UK government to cut funding for BBC - report

The government launched negotiations in November to agree how much the TV license would cost, part of a five year funding settlement due to begin in April 2022.

Pedestrians walk past a BBC logo at Broadcasting House in London, Britain, January 29, 2020. (photo credit: REUTERS/HENRY NICHOLLS/FILE PHOTO)
Pedestrians walk past a BBC logo at Broadcasting House in London, Britain, January 29, 2020.
(photo credit: REUTERS/HENRY NICHOLLS/FILE PHOTO)

Britain's government will cut the BBC's funding by ordering a two-year freeze on the fee that people pay to watch the broadcaster, the Mail on Sunday reported.

The future of the license-payer funded British Broadcasting Corporation is a perpetual topic of political debate, with Prime Minister Boris Johnson's government most recently suggesting its funding needs to be reformed.

Set against an inflation rate expected to reach a 30-year high of 6% or more in April, freezing the license cost at its current 159 pounds ($217.40) would provide some relief to consumers battling sharply rising costs of living.

But it would also be a large blow to the BBC's finances as it tries to compete with privately funded news outlets and the likes of Netflix and other entertainment streaming services funded by consumer subscriptions.

In November, the government launched negotiations to agree how much the TV license would cost, part of a five year funding settlement due to begin in April 2022.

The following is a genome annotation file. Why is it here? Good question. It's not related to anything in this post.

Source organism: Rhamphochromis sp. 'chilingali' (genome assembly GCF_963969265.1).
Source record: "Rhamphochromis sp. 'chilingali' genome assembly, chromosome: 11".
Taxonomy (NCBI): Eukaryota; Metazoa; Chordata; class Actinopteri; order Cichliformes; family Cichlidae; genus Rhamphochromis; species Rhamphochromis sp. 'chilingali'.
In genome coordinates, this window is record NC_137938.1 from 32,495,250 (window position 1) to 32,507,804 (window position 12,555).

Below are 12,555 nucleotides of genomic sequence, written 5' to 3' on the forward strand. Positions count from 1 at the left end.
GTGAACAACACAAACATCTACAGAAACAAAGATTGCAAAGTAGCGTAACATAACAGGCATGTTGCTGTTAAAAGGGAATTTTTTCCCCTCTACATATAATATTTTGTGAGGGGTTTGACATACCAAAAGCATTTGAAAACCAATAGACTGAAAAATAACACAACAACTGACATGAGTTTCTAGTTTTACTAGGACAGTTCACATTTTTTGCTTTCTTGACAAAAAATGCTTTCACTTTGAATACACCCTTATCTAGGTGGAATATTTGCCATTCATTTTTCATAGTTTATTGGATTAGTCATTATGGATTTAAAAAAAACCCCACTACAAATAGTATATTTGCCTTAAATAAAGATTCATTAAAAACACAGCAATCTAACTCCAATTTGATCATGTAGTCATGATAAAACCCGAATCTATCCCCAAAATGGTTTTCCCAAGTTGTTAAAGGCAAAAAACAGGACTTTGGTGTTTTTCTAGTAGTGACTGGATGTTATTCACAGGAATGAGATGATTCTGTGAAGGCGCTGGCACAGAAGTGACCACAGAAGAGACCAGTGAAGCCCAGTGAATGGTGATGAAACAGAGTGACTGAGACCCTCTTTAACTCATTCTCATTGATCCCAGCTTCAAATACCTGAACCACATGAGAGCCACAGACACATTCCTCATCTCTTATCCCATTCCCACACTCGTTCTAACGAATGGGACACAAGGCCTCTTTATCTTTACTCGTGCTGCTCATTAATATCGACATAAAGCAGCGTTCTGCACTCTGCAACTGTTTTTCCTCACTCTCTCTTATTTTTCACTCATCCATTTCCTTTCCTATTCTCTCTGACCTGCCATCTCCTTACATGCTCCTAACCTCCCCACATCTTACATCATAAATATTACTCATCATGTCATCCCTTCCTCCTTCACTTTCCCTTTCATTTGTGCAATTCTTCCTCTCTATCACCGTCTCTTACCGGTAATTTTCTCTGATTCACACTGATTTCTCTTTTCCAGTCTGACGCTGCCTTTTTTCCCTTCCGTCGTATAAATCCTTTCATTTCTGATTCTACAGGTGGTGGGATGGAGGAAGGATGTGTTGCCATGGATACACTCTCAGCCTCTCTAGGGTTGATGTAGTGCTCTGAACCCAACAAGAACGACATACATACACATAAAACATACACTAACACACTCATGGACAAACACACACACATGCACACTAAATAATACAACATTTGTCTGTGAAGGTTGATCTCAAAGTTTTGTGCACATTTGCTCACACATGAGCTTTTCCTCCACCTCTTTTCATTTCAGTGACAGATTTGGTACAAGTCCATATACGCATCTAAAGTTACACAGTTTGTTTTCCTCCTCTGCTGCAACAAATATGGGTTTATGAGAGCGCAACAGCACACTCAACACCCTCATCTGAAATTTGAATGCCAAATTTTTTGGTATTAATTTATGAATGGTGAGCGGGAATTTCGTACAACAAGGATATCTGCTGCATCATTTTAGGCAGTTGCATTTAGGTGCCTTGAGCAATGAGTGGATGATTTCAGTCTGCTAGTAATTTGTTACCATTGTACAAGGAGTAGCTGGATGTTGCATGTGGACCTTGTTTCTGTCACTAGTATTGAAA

British Prime Minister Boris Johnson addresses the 76th Session of the UN General Assembly in New York City (credit: REUTERS/EDUARDO MUNOZ/POOL) British Prime Minister Boris Johnson addresses the 76th Session of the UN General Assembly in New York City (credit: REUTERS/EDUARDO MUNOZ/POOL)

The Digital, Media, Culture and Sport department declined to comment when asked about the Mail on Sunday report.

Culture secretary Nadine Dorries said that the license fee settlement would be the last such agreement and tweeted a link to the Mail on Sunday article.

"Time now to discuss and debate new ways of funding, supporting and selling great British content," she said on Twitter.

The BBC declined to comment on Dorries' tweet or the Mail on Sunday report.

The opposition Labour Party said the funding cut was politically motivated.

"The Prime Minister and the Culture Secretary seem hell-bent on attacking this great British institution because they don’t like its journalism," said Lucy Powell, Labour lawmaker and culture policy chief.

The BBC's news output is regularly criticized by UK political parties. Its coverage of Brexit issues - central to Johnson's government - has long been seen as overly critical by supporters of leaving the European Union.

Last week, one Conservative lawmaker said BBC coverage relating to parties in Johnson's Downing Street residence during coronavirus lockdowns amounted to a "coup attempt" against the prime minister.